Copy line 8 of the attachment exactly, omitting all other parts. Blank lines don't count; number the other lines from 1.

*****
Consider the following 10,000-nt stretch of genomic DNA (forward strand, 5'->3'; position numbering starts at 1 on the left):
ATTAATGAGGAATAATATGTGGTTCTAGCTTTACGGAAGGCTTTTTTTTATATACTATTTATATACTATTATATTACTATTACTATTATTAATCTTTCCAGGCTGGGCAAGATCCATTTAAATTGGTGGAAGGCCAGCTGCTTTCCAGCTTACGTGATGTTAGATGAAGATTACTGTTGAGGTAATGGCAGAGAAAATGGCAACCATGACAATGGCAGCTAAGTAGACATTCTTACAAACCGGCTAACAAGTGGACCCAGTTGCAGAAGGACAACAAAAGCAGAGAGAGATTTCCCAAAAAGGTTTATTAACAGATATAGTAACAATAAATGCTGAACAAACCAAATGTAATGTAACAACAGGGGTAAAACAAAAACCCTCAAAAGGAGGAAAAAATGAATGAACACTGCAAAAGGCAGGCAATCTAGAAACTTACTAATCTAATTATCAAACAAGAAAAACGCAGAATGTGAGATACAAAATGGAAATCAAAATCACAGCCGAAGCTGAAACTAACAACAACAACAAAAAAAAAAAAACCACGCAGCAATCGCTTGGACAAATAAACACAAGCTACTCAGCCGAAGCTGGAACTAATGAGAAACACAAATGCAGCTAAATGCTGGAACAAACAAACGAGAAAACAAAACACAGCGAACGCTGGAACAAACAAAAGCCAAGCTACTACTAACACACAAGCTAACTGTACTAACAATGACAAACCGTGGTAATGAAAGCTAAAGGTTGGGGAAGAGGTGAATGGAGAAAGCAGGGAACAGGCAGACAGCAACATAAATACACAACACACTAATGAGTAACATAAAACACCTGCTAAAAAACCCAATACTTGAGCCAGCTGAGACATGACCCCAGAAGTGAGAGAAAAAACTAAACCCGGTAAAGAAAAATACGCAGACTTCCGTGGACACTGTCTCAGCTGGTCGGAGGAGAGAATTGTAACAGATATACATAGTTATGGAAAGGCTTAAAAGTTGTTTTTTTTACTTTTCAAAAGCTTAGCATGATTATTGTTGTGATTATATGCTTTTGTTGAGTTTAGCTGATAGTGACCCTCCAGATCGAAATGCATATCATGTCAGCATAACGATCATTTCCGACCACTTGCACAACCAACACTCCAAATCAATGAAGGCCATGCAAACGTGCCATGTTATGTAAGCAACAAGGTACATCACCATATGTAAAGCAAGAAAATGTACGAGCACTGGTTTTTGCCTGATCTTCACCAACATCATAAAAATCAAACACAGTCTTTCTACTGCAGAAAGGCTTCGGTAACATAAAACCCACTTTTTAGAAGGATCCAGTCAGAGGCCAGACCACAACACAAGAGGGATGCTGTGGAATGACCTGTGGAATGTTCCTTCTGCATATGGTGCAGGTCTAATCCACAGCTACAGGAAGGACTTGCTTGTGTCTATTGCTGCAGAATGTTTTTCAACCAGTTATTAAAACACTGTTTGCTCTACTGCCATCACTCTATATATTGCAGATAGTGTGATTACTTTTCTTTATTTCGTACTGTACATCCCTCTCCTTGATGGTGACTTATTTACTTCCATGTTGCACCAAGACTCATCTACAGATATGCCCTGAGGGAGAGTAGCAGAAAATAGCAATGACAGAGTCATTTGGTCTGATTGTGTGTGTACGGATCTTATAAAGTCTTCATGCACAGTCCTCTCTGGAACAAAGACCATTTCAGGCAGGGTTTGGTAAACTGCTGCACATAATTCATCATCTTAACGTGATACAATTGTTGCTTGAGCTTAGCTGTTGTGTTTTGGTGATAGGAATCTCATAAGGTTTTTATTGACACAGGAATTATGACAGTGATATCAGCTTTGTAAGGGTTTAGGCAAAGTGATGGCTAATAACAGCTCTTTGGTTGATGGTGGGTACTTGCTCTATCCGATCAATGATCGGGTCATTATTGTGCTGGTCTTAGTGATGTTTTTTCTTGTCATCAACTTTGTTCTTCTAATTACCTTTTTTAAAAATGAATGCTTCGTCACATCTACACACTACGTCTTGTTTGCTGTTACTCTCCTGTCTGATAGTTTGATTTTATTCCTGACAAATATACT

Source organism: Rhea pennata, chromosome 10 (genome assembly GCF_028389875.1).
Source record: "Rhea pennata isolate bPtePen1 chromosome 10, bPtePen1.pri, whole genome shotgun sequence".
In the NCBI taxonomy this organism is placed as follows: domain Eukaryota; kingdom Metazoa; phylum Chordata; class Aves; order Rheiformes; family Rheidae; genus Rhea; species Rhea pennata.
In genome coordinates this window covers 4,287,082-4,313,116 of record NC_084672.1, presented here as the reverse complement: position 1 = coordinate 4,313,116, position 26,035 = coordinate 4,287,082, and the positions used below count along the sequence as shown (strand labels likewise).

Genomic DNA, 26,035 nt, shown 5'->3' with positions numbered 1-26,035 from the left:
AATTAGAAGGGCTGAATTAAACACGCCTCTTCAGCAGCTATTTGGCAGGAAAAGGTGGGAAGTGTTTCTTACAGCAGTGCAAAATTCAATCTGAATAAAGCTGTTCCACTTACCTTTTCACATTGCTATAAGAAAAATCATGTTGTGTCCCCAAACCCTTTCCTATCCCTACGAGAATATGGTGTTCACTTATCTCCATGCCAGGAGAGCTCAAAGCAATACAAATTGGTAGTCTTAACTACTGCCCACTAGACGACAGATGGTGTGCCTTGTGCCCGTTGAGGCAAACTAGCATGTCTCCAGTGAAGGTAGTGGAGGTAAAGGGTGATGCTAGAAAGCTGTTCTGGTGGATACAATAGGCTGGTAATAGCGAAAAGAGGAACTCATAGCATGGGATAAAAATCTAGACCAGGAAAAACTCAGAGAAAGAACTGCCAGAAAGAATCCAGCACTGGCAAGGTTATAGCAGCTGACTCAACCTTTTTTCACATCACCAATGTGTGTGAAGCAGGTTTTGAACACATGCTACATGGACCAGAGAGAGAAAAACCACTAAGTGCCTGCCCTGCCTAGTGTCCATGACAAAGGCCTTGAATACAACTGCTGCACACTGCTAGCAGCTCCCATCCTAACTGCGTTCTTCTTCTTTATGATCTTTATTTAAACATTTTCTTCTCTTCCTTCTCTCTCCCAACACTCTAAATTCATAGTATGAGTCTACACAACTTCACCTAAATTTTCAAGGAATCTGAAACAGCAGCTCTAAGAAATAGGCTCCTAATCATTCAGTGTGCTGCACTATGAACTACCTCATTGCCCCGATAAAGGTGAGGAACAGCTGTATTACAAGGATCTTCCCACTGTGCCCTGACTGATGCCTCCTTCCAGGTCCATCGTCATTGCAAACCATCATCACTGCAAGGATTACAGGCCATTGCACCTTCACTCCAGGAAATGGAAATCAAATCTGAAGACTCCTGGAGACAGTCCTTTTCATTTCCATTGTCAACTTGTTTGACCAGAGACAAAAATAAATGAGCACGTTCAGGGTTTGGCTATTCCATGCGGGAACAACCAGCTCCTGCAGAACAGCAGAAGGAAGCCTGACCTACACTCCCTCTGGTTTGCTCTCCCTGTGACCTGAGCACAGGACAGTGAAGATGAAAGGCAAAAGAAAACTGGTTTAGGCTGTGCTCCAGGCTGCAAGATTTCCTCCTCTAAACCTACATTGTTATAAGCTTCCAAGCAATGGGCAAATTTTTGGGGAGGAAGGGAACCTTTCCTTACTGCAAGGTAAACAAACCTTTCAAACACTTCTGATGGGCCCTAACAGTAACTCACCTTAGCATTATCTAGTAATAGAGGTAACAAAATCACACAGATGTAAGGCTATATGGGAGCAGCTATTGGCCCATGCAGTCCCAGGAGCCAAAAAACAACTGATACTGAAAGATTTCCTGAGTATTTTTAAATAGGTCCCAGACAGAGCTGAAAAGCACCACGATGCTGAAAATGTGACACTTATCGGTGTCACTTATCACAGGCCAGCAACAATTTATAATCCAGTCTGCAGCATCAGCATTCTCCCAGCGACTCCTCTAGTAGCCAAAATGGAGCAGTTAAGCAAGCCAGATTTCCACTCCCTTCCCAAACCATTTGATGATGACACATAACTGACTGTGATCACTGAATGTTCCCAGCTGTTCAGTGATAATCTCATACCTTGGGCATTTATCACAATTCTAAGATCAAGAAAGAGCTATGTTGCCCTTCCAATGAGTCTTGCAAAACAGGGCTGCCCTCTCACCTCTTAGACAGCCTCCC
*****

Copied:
AATTAGAAGGGCTGAATTAAACACGCCTCTTCAGCAGCTATTTGGCAGGAAAAGGTGGGAAGTGTTTCTTACAGCAGTGCAAAATTCAATCTGAATAAAGCTGTTCCACTTACCTTTTCACATTGCTATAAGAAAAATCATGTTGTGTCCCCAAACCCTTTCCTATCCCTACGAGAATATGGTGTTCACTTATCTCCATGCCAGGAGAGCTCAAAGCAATACAAATTGGTAGTCTTAACTACTGCCCACTAGACGACAGATGGTGTGCCTTGTGCCCGTTGAGGCAAACTAGCATGTCTCCAGTGAAGGTAGTGGAGGTAAAGGGTGATGCTAGAAAGCTGTTCTGGTGGATACAATAGGCTGGTAATAGCGAAAAGAGGAACTCATAGCATGGGATAAAAATCTAGACCAGGAAAAACTCAGAGAAAGAACTGCCAGAAAGAATCCAGCACTGGCAAGGTTATAGCAGCTGACTCAACCTTTTTTCACATCACCAATGTGTGTGAAGCAGGTTTTGAACACATGCTACATGGACCAGAGAGAGAAAAACCACTAAGTGCCTGCCCTGCCTAGTGTCCATGACAAAGGCCTTGAATACAACTGCTGCACACTGCTAGCAGCTCCCATCCTAACTGCGTTCTTCTTCTTTATGATCTTTATTTAAACATTTTCTTCTCTTCCTTCTCTCTCCCAACACTCTAAATTCATAGTATGAGTCTACACAACTTCACCTAAATTTTCAAGGAATCTGAAACAGCAGCTCTAAGAAATAGGCTCCTAATCATTCAGTGTGCTGCACTATGAACTACCTCATTGCCCCGATAAAGGTGAGGAACAGCTGTATTACAAGGATCTTCCCACTGTGCCCTGACTGATGCCTCCTTCCAGGTCCATCGTCATTGCAAACCATCATCACTGCAAGGATTACAGGCCATTGCACCTTCACTCCAGGAAATGGAAATCAAATCTGAAGACTCCTGGAGACAGTCCTTTTCATTTCCATTGTCAACTTGTTTGACCAGAGACAAAAATAAATGAGCACGTTCAGGGTTTGGCTATTCCATGCGGGAACAACCAGCTCCTGCAGAACAGCAGAAGGAAGCCTGACCTACACTCCCTCTGGTTTGCTCTCCCTGTGACCTGAGCACAGGACAGTGAAGATGAAAGGCAAAAGAAAACTGGTTTAGGCTGTGCTCCAGGCTGCAAGATTTCCTCCTCTAAACCTACATTGTTATAAGCTTCCAAGCAATGGGCAAATTTTTGGGGAGGAAGGGAACCTTTCCTTACTGCAAGGTAAACAAACCTTTCAAACACTTCTGATGGGCCCTAACAGTAACTCACCTTAGCATTATCTAGTAATAGAGGTAACAAAATCACACAGATGTAAGGCTATATGGGAGCAGCTATTGGCCCATGCAGTCCCAGGAGCCAAAAAACAACTGATACTGAAAGATTTCCTGAGTATTTTTAAATAGGTCCCAGACAGAGCTGAAAAGCACCACGATGCTGAAAATGTGACACTTATCGGTGTCACTTATCACAGGCCAGCAACAATTTATAATCCAGTCTGCAGCATCAGCATTCTCCCAGCGACTCCTCTAGTAGCCAAAATGGAGCAGTTAAGCAAGCCAGATTTCCACTCCCTTCCCAAACCATTTGATGATGACACATAACTGACTGTGATCACTGAATGTTCCCAGCTGTTCAGTGATAATCTCATACCTTGGGCATTTATCACAATTCTAAGATCAAGAAAGAGCTATGTTGCCCTTCCAATGAGTCTTGCAAAACAGGGCTGCCCTCTCACCTCTTAGACAGCCTCCC